Category Archives: Bandoneon

Eduardo Arolas

Eduardo Arolas, also known as El tigre del bandoneon, was an influential bandoneon player, composer and director of the early days of the guardia vieja. He is the author of over 100 tangos including classics such as “Derecho viejo”, “La cachila”, “Retintin” and “Comme il faut”. With his vanguardist compositions and quality of interpretation, he contributed largely to define tango in its early stage. Many distinguished musicians of the guardia vieja made their debuts in his orchestra including Juan Carlos Cobian, Julio de Caro and Luis Bernstein.

Lorenzo Arola was born in Buenos Aires in 1892. He grew up in the neighbourhood of Barracas where his father owned a store. With his older brother he learned to play the guitar when he was 8 years old and began playing in the cafes of la Boca. This is how he met Ricardo Gonzalez who first thought him to play the bandoneon. Together they performed in duo for a while until Eduardo went his own way.

In 1911, Eduardo Arolas was 19 years old and fully dedicated to music. He studied with Jose Bombig and opened a café called “Una noche de garufa” where he performed on his own. This is where he composed his first tango, which bears the same name as the cafe.

Like many tango musicians of the first generation, Eduardo Arolas didn’t know how to read or write music. However he was a brilliant, prolific and innovative composer. He was also known for his style of interpretation and phrasing, which is more fluid then other orchestras of that time and sets new standards for tango musicians.

With his talent as a composer and interpreter, Eduardo Arolas quickly became popular around the city. With Leopoldo Thompson (guitarra) and Ernesto Ponzio (violin), he began performing at Café La Turca and traveled to Montevideo. Back in Buenos Aires, he formed another trio with Agustín Bardi (piano) and Tito Roccatagliatta (violin) and later on a cuarteto with flute. He was invited to perform at the prestigious cabaret Armenonville with Roberto Firpo in 1913 and then began forming his own orchestra.

With his orquestra típica, Eduardo Arolas continued performing in prestigious venues and cabarets such as El Estribo, L’Abbaye and Montmartre. He performed at Café Botafogo and Royal Pigall in In 1916 and Café Apolo in 1917. In those years he composed some of his most famous pieces and left recordings in which we can hear him play solo or with his orchestra.

During the last years of his life, Eduardo Arolas suffered from depression and alcoholism. He traveled extensively to Montevideo where he was a star at the carnavals of 1920 and to Paris where he performed at prestigious venues such as the Cabaret Parisien and Ermitage, contributing to the popularization of tango in the old world. He died in Paris in 1924 at 32 years old.

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[1] Tango: Cien anos de historia (Vol. III). Buenos Aires: Editorial Perfil, 1992. Print.

[2] García Blaya, Ricardo. Eduardo Arolas. Todotango. Online. http://www.todotango.com/creadores/biografia/23/Eduardo-Arolas/

 

Bandoneon

The bandoneon is a musical instrument of the family of the concertina which was created in Germany around 1845 as an alternative to the organ for religious services. It is not clear who first invented the bandoneon but it is has been attributed to Carl Zimmermann who sold his manufacture to Ernest Louis Arnold, manufacturer of ELA bandoneons. Ernest Louis Arnold was the father of Alfredo Arnold who later produced the bandoneon “doble A” which are highly praised by tango musicians.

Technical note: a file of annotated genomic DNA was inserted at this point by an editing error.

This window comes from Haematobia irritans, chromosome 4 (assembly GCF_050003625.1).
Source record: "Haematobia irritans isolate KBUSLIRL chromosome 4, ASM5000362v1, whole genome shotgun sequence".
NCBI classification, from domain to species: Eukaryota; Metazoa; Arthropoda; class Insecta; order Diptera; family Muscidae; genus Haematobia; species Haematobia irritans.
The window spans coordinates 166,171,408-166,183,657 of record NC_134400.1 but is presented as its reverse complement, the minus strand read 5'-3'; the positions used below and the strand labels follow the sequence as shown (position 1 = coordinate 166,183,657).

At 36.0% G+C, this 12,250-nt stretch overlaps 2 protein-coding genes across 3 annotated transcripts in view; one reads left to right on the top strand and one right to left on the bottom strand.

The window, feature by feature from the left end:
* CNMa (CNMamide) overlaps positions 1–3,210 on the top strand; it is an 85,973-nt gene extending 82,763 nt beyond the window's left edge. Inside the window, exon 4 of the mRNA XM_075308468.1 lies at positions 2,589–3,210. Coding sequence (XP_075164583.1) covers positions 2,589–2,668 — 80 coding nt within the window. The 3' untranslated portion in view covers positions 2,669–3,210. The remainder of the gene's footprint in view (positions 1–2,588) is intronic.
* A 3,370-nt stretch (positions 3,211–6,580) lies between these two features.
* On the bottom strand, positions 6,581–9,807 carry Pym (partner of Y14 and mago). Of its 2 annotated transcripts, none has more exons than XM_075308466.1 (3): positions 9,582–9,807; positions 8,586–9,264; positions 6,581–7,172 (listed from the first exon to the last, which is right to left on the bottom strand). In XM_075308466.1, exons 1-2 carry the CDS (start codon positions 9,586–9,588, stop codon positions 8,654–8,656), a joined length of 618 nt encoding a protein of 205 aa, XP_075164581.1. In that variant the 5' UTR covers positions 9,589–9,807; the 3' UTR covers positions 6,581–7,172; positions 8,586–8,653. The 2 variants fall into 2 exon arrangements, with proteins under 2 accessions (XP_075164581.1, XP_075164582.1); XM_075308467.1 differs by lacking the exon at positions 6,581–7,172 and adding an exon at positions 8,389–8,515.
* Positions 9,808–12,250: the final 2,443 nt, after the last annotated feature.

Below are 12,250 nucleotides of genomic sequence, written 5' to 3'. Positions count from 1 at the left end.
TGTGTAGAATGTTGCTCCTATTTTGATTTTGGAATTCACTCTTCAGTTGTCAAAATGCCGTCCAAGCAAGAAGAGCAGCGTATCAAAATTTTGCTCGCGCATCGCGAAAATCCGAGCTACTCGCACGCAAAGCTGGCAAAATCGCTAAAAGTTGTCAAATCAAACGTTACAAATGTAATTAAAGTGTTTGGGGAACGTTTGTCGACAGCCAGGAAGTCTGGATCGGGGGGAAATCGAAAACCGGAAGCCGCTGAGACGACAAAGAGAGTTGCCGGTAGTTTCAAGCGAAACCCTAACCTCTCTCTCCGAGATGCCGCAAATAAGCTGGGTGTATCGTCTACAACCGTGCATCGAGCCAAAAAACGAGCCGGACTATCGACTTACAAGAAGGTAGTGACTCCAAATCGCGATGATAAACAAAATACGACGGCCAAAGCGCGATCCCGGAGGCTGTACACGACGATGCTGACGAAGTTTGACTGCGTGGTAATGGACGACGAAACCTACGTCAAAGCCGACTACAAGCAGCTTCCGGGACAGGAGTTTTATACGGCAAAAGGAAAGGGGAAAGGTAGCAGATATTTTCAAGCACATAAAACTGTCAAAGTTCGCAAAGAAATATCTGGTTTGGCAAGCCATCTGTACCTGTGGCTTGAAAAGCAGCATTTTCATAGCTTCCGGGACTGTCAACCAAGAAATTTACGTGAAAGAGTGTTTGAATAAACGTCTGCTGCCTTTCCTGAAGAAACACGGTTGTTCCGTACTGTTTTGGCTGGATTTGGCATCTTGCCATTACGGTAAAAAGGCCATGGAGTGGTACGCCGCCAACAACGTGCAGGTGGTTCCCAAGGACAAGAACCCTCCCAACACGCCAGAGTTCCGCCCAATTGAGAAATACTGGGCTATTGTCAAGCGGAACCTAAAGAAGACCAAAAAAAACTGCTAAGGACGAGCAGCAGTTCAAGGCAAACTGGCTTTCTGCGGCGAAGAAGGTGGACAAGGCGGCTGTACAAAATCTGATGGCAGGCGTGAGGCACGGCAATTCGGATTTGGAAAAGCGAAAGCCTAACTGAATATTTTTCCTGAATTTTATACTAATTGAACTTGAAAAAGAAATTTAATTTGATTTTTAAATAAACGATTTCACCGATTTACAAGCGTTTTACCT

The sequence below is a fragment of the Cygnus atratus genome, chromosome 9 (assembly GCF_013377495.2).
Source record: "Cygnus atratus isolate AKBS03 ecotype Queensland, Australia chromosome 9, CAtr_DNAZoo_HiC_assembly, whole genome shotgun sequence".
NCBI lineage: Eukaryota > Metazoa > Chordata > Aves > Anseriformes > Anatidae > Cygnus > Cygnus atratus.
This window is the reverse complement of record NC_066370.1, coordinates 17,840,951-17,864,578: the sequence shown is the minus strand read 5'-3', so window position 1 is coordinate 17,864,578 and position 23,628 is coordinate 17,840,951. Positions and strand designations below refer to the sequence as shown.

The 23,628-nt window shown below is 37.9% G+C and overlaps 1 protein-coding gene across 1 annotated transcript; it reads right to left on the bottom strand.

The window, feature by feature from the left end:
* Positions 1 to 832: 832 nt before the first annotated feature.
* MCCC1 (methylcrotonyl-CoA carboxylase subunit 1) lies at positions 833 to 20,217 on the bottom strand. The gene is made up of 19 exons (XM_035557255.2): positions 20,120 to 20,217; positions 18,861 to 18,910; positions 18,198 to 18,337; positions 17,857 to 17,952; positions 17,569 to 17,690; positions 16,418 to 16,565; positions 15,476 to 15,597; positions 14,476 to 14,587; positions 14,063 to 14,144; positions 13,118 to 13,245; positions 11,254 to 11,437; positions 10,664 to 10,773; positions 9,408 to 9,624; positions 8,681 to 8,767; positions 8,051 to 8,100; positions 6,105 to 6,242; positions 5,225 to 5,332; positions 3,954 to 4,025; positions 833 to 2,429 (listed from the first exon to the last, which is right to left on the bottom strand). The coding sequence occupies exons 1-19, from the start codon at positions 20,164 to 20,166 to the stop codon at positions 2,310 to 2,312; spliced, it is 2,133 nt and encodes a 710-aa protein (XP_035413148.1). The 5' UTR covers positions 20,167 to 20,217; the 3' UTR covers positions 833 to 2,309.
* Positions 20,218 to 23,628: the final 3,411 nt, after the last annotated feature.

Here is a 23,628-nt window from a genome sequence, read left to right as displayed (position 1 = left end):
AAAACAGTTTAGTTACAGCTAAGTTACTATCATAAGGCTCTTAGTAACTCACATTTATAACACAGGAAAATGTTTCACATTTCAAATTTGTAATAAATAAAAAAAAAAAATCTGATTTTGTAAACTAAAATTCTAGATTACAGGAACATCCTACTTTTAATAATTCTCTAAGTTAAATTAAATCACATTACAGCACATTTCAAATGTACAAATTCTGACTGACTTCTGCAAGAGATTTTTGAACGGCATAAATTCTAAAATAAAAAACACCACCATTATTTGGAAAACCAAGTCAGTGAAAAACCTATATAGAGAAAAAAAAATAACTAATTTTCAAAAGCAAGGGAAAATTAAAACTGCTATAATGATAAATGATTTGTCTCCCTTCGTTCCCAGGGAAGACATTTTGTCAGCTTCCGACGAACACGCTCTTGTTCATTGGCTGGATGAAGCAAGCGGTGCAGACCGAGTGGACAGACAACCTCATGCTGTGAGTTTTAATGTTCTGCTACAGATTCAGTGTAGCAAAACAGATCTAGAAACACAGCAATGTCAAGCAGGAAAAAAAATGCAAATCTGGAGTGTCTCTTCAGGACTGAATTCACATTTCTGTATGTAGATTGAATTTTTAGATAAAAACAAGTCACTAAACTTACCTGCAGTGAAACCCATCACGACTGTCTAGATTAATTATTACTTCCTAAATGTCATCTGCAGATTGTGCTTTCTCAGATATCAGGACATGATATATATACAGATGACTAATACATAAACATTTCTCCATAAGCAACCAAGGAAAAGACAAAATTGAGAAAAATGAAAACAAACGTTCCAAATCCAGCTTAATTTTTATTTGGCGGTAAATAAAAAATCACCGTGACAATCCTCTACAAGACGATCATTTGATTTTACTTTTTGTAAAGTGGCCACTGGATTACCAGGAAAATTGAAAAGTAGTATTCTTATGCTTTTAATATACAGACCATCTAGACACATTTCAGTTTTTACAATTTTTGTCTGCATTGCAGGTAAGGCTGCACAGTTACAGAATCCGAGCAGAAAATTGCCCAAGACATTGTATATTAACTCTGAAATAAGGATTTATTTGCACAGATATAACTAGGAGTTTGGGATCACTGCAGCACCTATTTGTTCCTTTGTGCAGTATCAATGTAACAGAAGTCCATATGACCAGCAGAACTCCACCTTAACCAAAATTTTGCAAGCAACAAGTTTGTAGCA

It is not clear exactly when the bandoneon arrived in Argentina. The first documented mention of a bandoneon being played in the Rio de la Plata is from a newspaper article by Jorge Labraña from 1895. According to this article the instrument was brought to Uruguay by a Suiss immigrant in 1863. Other sources indicate that it was imported by an Englishman, Don Tomas, who came to Argentina in 1884. [1]

One of the first musicians to incorporate the bandoneon into tango is Domingo Santa Cruz, a musician who used to perform in the cafes of La Boca and Barracas in the early 1900’s. Other bandoneonistas of the first generation include Genaro Esposito, Vicente Loduca, Eduardo Arolas, Vicente Greco and Juan Maglio.

The inclusion of the bandoneon into tango bands during the first decade of the 20th century had profound repercussions on the music. Considering that these bands were mostly composed of guitars, flutes and violins, the adition of a bandoneon brought deeper tones and a slower pace of execution. It eventually replaced flutes and became a essential component of the orquesta tipica. [2]

Since the original manufactures in Germany have been closed for over 70 year, bandoneons are now rare and expensive instruments. [3] Artisanal bandoneons have been built lately but the process is long and complex and remains expensive.

The first bandoneon made in Argentina was released in 2000. The bandoneon AZ was built by Argentine luthier Angel Zullo and presented to the public on the day tango was officially declared world heritage by the UNESCO. [4]

It is said that bandoneons were built to last 200 years with proper maintenance.  π

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[1] Zucchi, Oscar. El tango, el bandoneón y sus interpretes. Buenos Aires: Corregidor, 1998. Print.

[2] Pesce, Ruben, Oscar del Priore, and Silvestre Byron. La Historia del Tango: La Guardia Vieja. Buenos Aires: Corregidor, 1977. Print.

[3] “Salvar el bandoneón”. La Nación. Web. June 26, 2009. Online. https://www.lanacion.com.ar/1143843-salvar-el-bandoneon

[4] “Empezó a sonar el primer bandoneón nacional” La Nación. Web. Oct 3, 2009. Online. https://www.lanacion.com.ar/1181690-empezo-a-sonar-el-primer-bandoneon-nacional